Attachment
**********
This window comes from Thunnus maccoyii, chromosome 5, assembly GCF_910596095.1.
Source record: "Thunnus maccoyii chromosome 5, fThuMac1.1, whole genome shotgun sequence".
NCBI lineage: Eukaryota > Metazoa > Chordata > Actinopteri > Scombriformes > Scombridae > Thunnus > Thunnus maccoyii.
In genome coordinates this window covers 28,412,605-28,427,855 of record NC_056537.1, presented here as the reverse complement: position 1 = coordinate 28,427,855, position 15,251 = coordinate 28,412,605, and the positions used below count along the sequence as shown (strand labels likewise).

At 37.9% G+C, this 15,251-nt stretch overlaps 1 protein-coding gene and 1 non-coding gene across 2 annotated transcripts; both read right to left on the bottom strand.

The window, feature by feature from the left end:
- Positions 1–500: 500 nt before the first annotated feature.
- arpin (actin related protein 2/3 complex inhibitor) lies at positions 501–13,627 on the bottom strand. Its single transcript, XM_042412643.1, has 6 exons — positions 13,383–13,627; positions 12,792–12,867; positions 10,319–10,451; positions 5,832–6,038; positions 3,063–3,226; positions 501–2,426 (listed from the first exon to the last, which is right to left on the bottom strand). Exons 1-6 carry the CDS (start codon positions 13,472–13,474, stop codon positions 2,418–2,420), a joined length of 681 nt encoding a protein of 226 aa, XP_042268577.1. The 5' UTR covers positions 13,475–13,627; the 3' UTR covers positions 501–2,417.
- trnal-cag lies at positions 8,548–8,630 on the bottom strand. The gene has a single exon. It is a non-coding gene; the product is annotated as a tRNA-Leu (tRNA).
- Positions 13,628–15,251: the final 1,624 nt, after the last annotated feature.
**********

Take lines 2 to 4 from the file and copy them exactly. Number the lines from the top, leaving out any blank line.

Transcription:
Source record: "Thunnus maccoyii chromosome 5, fThuMac1.1, whole genome shotgun sequence".
NCBI lineage: Eukaryota > Metazoa > Chordata > Actinopteri > Scombriformes > Scombridae > Thunnus > Thunnus maccoyii.
In genome coordinates this window covers 28,412,605-28,427,855 of record NC_056537.1, presented here as the reverse complement: position 1 = coordinate 28,427,855, position 15,251 = coordinate 28,412,605, and the positions used below count along the sequence as shown (strand labels likewise).